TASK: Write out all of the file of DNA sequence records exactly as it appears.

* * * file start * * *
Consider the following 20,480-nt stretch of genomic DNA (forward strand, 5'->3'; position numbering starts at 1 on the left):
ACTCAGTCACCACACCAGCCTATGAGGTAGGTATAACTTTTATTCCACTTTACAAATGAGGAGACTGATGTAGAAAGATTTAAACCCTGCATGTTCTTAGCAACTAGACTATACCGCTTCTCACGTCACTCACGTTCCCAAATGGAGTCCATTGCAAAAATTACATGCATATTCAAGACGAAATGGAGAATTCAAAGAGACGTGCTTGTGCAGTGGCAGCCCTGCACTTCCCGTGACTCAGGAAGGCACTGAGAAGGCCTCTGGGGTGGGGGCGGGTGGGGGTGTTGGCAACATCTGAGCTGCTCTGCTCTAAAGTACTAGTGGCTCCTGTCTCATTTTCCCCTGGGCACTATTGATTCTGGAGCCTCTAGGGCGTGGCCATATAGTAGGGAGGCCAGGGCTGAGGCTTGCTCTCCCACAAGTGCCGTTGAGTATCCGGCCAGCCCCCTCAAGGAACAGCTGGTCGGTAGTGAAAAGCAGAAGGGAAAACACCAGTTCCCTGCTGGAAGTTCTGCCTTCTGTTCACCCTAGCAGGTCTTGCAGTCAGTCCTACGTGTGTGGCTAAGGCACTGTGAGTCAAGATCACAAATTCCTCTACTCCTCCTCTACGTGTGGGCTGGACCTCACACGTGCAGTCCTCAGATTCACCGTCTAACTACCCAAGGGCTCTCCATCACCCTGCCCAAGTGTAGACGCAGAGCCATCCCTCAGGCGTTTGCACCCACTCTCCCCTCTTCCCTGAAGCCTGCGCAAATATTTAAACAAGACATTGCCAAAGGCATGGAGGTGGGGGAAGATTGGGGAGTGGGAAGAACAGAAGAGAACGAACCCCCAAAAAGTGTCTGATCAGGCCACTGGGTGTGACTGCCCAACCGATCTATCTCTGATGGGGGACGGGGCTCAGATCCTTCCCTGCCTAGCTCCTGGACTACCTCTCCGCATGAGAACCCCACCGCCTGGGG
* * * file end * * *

Consider the following 20,480-nt stretch of genomic DNA (forward strand, 5'->3'; position numbering starts at 1 on the left):
ACTCAGTCACCACACCAGCCTATGAGGTAGGTATAACTTTTATTCCACTTTACAAATGAGGAGACTGATGTAGAAAGATTTAAACCCTGCATGTTCTTAGCAACTAGACTATACCGCTTCTCACGTCACTCACGTTCCCAAATGGAGTCCATTGCAAAAATTACATGCATATTCAAGACGAAATGGAGAATTCAAAGAGACGTGCTTGTGCAGTGGCAGCCCTGCACTTCCCGTGACTCAGGAAGGCACTGAGAAGGCCTCTGGGGTGGGGGCGGGTGGGGGTGTTGGCAACATCTGAGCTGCTCTGCTCTAAAGTACTAGTGGCTCCTGTCTCATTTTCCCCTGGGCACTATTGATTCTGGAGCCTCTAGGGCGTGGCCATATAGTAGGGAGGCCAGGGCTGAGGCTTGCTCTCCCACAAGTGCCGTTGAGTATCCGGCCAGCCCCCTCAAGGAACAGCTGGTCGGTAGTGAAAAGCAGAAGGGAAAACACCAGTTCCCTGCTGGAAGTTCTGCCTTCTGTTCACCCTAGCAGGTCTTGCAGTCAGTCCTACGTGTGTGGCTAAGGCACTGTGAGTCAAGATCACAAATTCCTCTACTCCTCCTCTACGTGTGGGCTGGACCTCACACGTGCAGTCCTCAGATTCACCGTCTAACTACCCAAGGGCTCTCCATCACCCTGCCCAAGTGTAGACGCAGAGCCATCCCTCAGGCGTTTGCACCCACTCTCCCCTCTTCCCTGAAGCCTGCGCAAATATTTAAACAAGACATTGCCAAAGGCATGGAGGTGGGGGAAGATTGGGGAGTGGGAAGAACAGAAGAGAACGAACCCCCAAAAAGTGTCTGATCAGGCCACTGGGTGTGACTGCCCAACCGATCTATCTCTGATGGGGGACGGGGCTCAGATCCTTCCCTGCCTAGCTCCTGGACTACCTCTCCGCATGAGAACCCCACCGCCTGGGG